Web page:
“Scandalous” is a documentary that tracks the history of American tabloid journalism’s most infamous scandal sheet, from its origins to its Elvis death photo/Gary Hart with Donna Rice on his lap heydays, to the ways it help put a tabloid figure — Donald Trump — in the White House.
Mark Landsman’s film charts the steady progress, with short bursts forward, of the “tabloidization” of journalism which Lantana, Florida’s National Enquirer heralded, and often willed into being.
Using archival footage from an ancient “60 Minutes” story, a “Nightline” profile and the like, fresh interviews with many of its most famous employees and sage pronouncements from mainstream journalism critics to provide context, it’s a thorough telling of “The Untold Story of the National Enquirer,” and an often entertaining and chilling one.
“Scandalous” is a journalism expose that lives up, or down, to its hype.
As Mike Wallace pointed out way back when, it was mob money that allowed Generoso Pope Jr., son of a “made man,” to buy the failing New York Enquirer in the 1950s, and by focusing on crimes and gory accident photos, turn it into a national publication.
He and his staff tinkered with the formula that would make it sell — stories of celebrities, pets, psychics, of Jackie O. and UFOs. And by the late 1960s it was the most widely read weekly in America.
Former reporter Judith Regan recalls Pope’s mental picture of “the ideal reader,” whom Pope called “Missy Smith” and who lived in Kansas City.
She couldn’t get enough of Elvis, of Jackie Onassis, of Farrah Fawcett and Liz in a “newspaper” that was their escape from the real world of Vietnam, Watergate, inflation and the 1970s Arab Oil Embargo.
Seeing Wallace interviewing elderly white women who had picked The Enquirer up at the checkout counter at their supermarket — Pope’s stroke of marketing genius — and hearing them cluck, “They couldn’t print it if it wasn’t true,” you understand how Nigerian princes and TV preachers get rich, and how Donald Trump is president.
Landsman (he did “Thunder Soul”) gets retired staffers to tell the tales of unlimited expense accounts, “checkbook journalism,” where they paid sources to rat out their famous employers or relatives for stories. The lengths The Enquirer went to in order to obtain that famous shot of Elvis in his coffin is a hilarious, and a trifle appalling.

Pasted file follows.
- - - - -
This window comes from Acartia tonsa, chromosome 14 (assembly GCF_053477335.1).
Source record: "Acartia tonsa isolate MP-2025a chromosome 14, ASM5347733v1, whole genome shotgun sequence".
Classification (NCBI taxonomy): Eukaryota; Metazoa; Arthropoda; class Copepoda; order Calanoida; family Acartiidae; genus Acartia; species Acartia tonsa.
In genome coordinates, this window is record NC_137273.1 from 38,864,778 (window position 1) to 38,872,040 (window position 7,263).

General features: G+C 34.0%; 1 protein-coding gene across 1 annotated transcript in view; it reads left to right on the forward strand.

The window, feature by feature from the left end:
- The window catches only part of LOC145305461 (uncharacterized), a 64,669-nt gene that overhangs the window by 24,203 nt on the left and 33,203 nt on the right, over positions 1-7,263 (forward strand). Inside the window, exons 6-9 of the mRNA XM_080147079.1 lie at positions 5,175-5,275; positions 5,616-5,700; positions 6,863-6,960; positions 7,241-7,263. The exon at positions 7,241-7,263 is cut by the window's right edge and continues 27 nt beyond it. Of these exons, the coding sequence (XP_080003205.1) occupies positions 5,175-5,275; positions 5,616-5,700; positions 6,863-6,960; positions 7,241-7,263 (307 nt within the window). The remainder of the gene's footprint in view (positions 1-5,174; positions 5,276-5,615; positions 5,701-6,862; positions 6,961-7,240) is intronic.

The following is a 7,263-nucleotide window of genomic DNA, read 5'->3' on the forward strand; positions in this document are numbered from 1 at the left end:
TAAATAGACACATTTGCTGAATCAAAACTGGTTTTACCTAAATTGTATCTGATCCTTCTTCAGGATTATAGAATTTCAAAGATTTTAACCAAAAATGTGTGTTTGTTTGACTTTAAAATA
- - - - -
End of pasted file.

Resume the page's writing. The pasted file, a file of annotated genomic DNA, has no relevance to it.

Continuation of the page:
Pope kept his publication somewhat apolitical (he was described as a “conservative Democrat”). But it was under his stewardship that blackmailing celebrities became a common practice, that killing stories on Bob Hope’s lifelong womanizing and Bill Cosby’s sexual appetites led to puff piece “exclusives” that built the magazine’s “legitimacy.”
The die was cast under Pope. And after his death, other publisher/owners took that practice and created the “catch and kill” technique — buying “exclusive rights” to somewhat with Arnold Schwarzenegger’s secrets at her command, or Donald Trump’s, so that their stories couldn’t be told elsewhere.
The result? One lecherous groper became governor of California, another groper/assaulter and womanizer became president of the United States, both with the help of “a short man wanting to be tall,” then publisher and GOP booster David Pecker.
The veterans of the publication, for all the derision they took over the years — many of them ruthless, ethically-challenged Brits, veterans of Fleet Street tabloids in the UK — for all of their own shortcuts, invasions of privacy (wiretaps, stalking, mail-theft), profess shock at seeing this tactic.
Burying a good story? That’s blasphemy to an authentic hack. But once you’ve covered for Bob Hope and Bill Cosby, once you’ve started down the slippery slope of corruption, the only real wonder is why it took them so long to seize the reins of power.
As Watergate legend Carl Bernstein notes, we’re in “a bad time for the truth.” And once you’ve seen Jackie Kennedy Onassis push a supposedly long-dead John F. Kennedy around in a wheelchair on some Greek Island, in an Enquirer photo I recall seeing in an issue I perused at a neighbor’s house in the ’70s, once you’ve seen aliens checking the landing gear of their saucer, once you’ve heard famed journalist Ken Auletta decry the ethos that “facts were not important,” how we got here is no longer the question.
There’ve always been rubes, and there’ve always been fooled by the right hustler with the right approach and the chutzpah to tell a whopper, and sell it to them, right there at the supermarket cash register.
MPAA Rating: unrated
Cast: Judith Regan, Steve Coz, Barbara Sternig, Carl Bernstein, Maggie Haberman, Ken Auletta
Credits: Directed by Mark Landsman. A Magnolia/CNN Films release.
Running time: 1:37